Asia Pacific

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With some of the strongest growth prospects in the world, many nations across the APAC region are attractive destinations for infrastructure investment, with a focus on green and digital technologies.

LNG offers solutions

There are opportunities across the APAC region for infrastructure projects using liquified natural gas (LNG). With much of the region still dependent on coal for electricity generation, LNG can play a major role in the region’s energy transition and it can be used to plug the gaps which cannot currently be met by renewable sources in the region.

LNG-to-power projects are taking off, particularly in Indonesia, the Philippines and Vietnam. Many of these new projects will make use of floating storage and regasification facilities as an alternative to traditional land-based terminals, as they offer shorter delivery times, greater flexibility and lower costs.

There are other applications for LNG. In May 2021, Singapore became the first country in Asia to complete a ship-to-ship bunkering of an LNG-fuelled oil tanker, as the maritime industry continues to switch to natural gas as a fuel source. The city state is also exploring the feasibility of using LNG to power data centres. 

Solar and wind pick up pace

Although coal power projects are still being financed, renewable energy infrastructure investment across the APAC region is strong. While lagging Europe in their efforts to decarbonise, some of the largest emitters in the region, including China, Japan and South Korea, have recently set Net Zero targets.

The last two years has seen unprecedented activity in the uptake of solar and wind projects, with Vietnam emerging as a regional renewables powerhouse within the South East Asia region. Favourable tariff policies and tax incentives to encourage investment coupled with a natural endowment of solar power had driven Vietnam to surpass Malaysia and Thailand to reach the largest installed capacity of solar panels in Southeast Asia.

Making cities smarter

A growing number of smart city projects are developing in the region. Construction of a new capital city from the ground up in Indonesia, Nagara Rimba Nusa, is set to commence this year. The Japanese government announced plans at the end of 2020 to provide USD 2.4bn of funding to Japanese companies to develop smart city projects in 26 cities across Southeast Asia. The Government of India has pledged to create 100 new Smart Cities in the country. And China currently has roughly 800 smart city pilot programmes under way, which is more than half of the world total.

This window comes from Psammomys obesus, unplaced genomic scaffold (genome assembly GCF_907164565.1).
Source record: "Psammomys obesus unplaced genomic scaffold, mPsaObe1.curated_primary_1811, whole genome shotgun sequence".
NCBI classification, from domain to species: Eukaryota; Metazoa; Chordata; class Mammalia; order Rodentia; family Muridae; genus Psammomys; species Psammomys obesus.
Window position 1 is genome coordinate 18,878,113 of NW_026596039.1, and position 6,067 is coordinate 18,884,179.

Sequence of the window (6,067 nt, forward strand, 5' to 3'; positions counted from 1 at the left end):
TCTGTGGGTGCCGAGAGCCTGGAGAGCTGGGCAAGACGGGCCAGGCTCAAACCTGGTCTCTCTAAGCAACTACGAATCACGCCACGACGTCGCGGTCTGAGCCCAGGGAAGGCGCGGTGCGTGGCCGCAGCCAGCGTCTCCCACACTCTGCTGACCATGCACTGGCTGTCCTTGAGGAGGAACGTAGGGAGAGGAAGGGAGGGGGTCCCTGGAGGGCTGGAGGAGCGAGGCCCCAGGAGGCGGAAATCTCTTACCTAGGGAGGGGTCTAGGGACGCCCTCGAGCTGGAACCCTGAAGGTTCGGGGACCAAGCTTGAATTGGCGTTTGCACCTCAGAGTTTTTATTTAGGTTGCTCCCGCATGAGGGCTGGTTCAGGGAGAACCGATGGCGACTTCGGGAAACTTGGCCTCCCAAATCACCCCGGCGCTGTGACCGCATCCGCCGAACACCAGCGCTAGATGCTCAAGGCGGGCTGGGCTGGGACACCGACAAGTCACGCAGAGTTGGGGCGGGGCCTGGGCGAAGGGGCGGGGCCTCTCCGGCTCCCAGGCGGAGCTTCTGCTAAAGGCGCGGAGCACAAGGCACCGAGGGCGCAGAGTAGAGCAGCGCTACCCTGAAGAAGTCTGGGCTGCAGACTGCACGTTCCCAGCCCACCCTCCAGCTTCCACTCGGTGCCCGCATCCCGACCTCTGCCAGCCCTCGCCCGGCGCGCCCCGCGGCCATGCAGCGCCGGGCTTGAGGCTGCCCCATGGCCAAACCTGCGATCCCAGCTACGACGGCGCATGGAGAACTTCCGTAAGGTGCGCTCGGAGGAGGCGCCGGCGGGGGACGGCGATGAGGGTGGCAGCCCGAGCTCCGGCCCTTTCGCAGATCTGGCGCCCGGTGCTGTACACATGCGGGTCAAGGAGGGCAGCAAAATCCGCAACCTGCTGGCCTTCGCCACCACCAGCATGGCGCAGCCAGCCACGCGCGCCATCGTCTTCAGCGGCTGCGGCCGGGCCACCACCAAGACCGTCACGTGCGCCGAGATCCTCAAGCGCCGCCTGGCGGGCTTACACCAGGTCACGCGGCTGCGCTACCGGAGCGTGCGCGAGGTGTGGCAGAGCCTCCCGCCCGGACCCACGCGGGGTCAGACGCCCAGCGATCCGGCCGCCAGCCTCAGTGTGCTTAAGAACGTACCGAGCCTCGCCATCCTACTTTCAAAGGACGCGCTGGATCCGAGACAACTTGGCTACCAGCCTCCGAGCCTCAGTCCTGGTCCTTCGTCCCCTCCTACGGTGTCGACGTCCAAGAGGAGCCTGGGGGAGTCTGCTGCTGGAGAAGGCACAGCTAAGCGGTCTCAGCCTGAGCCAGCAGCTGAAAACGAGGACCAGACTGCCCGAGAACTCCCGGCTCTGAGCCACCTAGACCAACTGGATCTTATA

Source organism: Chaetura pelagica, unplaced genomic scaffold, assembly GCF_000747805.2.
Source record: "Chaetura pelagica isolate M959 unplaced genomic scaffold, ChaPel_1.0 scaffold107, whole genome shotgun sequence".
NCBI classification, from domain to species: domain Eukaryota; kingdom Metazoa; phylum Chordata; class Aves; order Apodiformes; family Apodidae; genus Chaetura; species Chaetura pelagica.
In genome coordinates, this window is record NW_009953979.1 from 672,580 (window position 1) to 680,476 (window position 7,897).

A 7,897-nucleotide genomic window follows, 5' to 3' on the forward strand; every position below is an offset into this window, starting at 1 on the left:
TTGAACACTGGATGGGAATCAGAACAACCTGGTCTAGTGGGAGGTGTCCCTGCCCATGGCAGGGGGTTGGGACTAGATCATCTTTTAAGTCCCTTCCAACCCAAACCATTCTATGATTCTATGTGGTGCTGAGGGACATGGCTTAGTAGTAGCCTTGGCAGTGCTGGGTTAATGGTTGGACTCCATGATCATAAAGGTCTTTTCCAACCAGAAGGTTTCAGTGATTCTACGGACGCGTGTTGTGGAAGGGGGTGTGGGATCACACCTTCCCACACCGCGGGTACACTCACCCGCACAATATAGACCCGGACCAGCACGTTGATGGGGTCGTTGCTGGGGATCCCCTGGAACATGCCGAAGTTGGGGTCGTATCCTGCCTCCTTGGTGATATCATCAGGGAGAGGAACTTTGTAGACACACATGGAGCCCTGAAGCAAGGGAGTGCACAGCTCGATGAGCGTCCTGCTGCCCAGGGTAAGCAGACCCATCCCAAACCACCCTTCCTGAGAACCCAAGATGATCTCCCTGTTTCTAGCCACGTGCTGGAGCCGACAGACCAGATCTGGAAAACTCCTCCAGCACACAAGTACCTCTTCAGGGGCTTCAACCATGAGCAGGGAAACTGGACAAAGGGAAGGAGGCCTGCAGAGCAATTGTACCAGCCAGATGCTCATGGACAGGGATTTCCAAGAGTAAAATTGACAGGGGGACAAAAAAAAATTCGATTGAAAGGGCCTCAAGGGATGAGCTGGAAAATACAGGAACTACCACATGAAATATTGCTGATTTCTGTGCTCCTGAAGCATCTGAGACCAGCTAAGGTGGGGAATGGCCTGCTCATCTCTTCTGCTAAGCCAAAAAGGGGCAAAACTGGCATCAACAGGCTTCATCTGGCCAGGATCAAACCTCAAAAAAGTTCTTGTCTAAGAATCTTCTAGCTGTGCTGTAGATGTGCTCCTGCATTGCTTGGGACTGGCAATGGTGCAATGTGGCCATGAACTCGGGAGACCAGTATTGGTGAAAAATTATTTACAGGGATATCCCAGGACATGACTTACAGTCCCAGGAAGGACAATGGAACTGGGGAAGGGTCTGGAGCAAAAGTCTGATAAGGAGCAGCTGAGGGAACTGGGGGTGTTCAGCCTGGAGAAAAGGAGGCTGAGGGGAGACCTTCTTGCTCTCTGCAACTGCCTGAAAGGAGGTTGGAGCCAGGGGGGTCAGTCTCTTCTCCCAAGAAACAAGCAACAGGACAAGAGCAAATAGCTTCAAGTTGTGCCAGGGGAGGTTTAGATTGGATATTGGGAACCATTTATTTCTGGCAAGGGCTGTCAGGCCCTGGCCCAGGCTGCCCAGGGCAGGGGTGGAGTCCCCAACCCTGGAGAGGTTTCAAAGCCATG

Open for business

While many countries across the region have historically had relatively stringent FDI rules surrounding foreign ownership, particularly regarding infrastructure sectors of strategic importance, many nations have begun to loosen their stance. Governments across the region have recognised the need to bring in new policies to lower barriers to entry, particularly in the energy sector, and to encourage greater private sector participation in projects. Countries including the Philippines, Malaysia, Indonesia and Vietnam are all slowly unwinding FDI rules and streamlining processes to make investment in infrastructure more attractive to foreign investors.

Not all governments are moving at the same speed, or the same direction. Australia recently announced changes to its FDI law, meaning foreign investors will face greater scrutiny when bidding for sensitive assets.

Japanese and Korean investors will continue to play a large role in infrastructure investment in the Philippines, Singapore and Vietnam, where they have been active in the past. China, meanwhile, furthers its influence in the region through its Belt and Road Initiative (BRI) projects. With a renewed focus on digital and greener projects, Chinese investment through the BRI will be critical in helping the APAC region overcome its infrastructure gaps.

cityscape of road running between two rivers
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Marc Rathbone
Marc Rathbone
Kelvin Aw
Kelvin Aw
Adrian Wong

“There’s only so much local capital can do.  The natural way forward is to allow for more foreign capital to be invested in these economies.”